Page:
Where do those hamstrings fibers go? To find out, take a look at these diagrams from Thomas Myers's excellent book to the right. Note that the hamstrings fibers that bypass the ischial tuberosity (sit bone—blue star) head north to the SI joint (yellow star) through the sacrotuberous ligament. What you see then is that the hamstrings muscle anchors at both the ischial tuberosity and in the pelvis, which is the base of the spinal column. In fact, we can trace these "crossing fibers" (or what Thomas Myers calls an anatomy train) all the way up to the thoracodorsal fascia in the spine and then through various connections that lead all the way to the head! So what's really going on is that the hamstrings muscle as we know it is merely one part of a more complex machine that transfers energy from the spine to the ground and vice versa. As a distinct entity, it doesn't exist.

What Are the Treatment Implications of All of This?


When you have a hamstrings pull or tear, you need to understand that just one part of a bigger machine is failing. Hence, surgery to repair a tear may or may not be the answer as the tear usually represents a bigger problem. So worrying about hamstrings surgery recovery may miss the bigger question: why did this tear happen in the first place? The next question now that you understand how all of this is interconnected is simple. Where else in the machine beyond the hamstrings are there problems? You may not know because MRI is simply not the best tool to look for tears in these crossing fibers. Ultrasound imaging has hundreds of times better resolution for this application. Also, many times we can't detect small tears until we inject something using ultrasound guidance and observe the tear fill with fluid. In addition, now you can understand why problems in the spine can easily lead to issues in the hamstrings part of the machine. Also, since these connections go down to the foot, you can understand how issues there can result in problems in the hamstrings region.

What's the Best Way to Treat Most Hamstrings Tears?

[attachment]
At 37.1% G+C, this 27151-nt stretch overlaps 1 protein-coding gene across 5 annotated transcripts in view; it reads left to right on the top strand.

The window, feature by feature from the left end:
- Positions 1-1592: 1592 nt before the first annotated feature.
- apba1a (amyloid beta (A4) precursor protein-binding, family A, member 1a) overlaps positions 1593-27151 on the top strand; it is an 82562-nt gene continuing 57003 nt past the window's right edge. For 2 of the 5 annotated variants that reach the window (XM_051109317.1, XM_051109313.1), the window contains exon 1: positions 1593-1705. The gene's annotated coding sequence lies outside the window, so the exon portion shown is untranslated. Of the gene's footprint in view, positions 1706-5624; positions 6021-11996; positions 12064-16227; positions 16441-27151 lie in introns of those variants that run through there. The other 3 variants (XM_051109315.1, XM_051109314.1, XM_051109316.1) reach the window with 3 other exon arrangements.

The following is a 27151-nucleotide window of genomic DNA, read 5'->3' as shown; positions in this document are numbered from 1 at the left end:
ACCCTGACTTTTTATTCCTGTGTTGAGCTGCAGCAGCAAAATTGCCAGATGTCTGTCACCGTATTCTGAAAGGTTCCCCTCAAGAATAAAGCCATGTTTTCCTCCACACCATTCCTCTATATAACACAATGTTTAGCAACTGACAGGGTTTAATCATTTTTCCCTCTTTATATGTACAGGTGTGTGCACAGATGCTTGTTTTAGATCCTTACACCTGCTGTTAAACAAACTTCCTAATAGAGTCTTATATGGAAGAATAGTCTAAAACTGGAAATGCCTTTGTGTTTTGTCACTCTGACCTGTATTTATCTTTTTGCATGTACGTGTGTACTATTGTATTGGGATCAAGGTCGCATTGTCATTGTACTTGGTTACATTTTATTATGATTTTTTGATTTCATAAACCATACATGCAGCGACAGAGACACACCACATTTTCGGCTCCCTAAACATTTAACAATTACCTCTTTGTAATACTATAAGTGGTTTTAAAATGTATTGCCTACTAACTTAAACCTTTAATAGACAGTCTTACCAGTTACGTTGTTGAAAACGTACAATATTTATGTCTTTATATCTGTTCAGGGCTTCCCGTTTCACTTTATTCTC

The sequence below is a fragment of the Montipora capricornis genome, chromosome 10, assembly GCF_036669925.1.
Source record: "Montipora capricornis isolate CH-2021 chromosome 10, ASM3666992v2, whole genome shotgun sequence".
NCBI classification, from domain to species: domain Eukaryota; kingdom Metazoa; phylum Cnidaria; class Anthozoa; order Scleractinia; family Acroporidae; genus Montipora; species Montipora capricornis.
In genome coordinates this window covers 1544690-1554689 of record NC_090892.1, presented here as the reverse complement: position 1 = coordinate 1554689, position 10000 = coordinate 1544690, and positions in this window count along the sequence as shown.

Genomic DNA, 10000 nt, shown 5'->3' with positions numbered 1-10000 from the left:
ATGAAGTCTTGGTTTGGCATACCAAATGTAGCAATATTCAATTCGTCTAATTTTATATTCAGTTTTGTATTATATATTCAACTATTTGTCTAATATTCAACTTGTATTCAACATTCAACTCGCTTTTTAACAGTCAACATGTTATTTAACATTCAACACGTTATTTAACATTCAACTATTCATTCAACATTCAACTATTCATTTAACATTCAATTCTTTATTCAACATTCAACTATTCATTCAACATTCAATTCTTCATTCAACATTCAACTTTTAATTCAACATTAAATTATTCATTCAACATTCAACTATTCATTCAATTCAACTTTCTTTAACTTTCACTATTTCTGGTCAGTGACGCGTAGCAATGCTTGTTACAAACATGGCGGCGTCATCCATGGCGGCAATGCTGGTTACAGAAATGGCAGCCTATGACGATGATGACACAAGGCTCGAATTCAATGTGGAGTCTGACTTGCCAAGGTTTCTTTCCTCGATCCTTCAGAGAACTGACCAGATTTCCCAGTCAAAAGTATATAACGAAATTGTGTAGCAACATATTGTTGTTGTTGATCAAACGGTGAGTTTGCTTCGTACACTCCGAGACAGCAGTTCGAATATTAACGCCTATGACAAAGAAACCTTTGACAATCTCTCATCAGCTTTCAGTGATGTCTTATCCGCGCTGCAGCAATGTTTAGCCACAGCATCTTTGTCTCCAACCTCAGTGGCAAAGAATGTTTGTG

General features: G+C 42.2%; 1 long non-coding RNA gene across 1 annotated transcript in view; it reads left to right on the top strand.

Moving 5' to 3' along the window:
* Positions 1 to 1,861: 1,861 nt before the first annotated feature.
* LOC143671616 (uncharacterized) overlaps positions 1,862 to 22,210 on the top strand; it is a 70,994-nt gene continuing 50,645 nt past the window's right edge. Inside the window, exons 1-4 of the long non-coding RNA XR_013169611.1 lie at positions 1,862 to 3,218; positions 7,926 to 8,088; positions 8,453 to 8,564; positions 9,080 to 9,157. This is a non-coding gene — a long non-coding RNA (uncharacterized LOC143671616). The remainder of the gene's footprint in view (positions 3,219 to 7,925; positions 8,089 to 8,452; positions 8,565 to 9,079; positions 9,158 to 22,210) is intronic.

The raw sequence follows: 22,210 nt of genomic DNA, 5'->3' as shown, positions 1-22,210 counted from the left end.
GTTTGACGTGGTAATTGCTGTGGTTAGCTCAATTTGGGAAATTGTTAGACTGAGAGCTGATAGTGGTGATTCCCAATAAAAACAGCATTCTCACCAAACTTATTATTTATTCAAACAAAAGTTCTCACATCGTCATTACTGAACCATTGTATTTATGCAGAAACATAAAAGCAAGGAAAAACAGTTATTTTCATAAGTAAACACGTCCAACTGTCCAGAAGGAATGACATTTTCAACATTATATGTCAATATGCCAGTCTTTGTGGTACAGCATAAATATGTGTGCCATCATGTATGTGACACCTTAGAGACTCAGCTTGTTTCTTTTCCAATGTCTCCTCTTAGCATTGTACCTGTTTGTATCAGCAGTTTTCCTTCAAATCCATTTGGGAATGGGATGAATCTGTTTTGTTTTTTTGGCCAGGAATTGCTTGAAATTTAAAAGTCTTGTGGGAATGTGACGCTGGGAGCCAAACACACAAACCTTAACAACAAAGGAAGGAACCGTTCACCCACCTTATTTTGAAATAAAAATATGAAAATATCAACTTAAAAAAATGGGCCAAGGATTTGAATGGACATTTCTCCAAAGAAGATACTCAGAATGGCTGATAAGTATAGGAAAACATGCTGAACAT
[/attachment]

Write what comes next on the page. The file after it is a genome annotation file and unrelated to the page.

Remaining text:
First, realizing that the hamstrings muscle is merely a link in a very interconnected chain changes which treatments would be preferred. Surgery is localized to one or a few spots and can be like a bull in the china shop of the body. However, precise injections of biologics can not only treat many areas at once but, as discussed, can be used as a high-accuracy probe to look for small tears in other parts of the interconnected system. In addition, while hamstrings surgery recovery can be protracted, the same is usually not the case with injection-based care, which has a much quicker recovery curve. The upshot? Your body is interconnected, yet this fact has been all but ignored by modern orthopedics and radiology. Why? Orthopedics has focused on fixing one part, and hyperspecialization (i.e., the knee, foot/ankle, spine, and shoulder guy) has made things worse for recognizing and understanding this connectivity. Radiologists have depended on MRI imaging, which for things like tendons doesn't have the resolution of ultrasound to allow these connections to jump out. Also, much of musculoskeletal radiology focuses on reading images for orthopedics and is, therefore, a self-fulfilling prophecy. However, you now know just how interconnected your body is, and armed with this knowledge, you can now begin to draw connections between your other parts and that nagging hamstrings!  

  1. hip
  2. knee
  3. pain
  4. tendon damage and conditions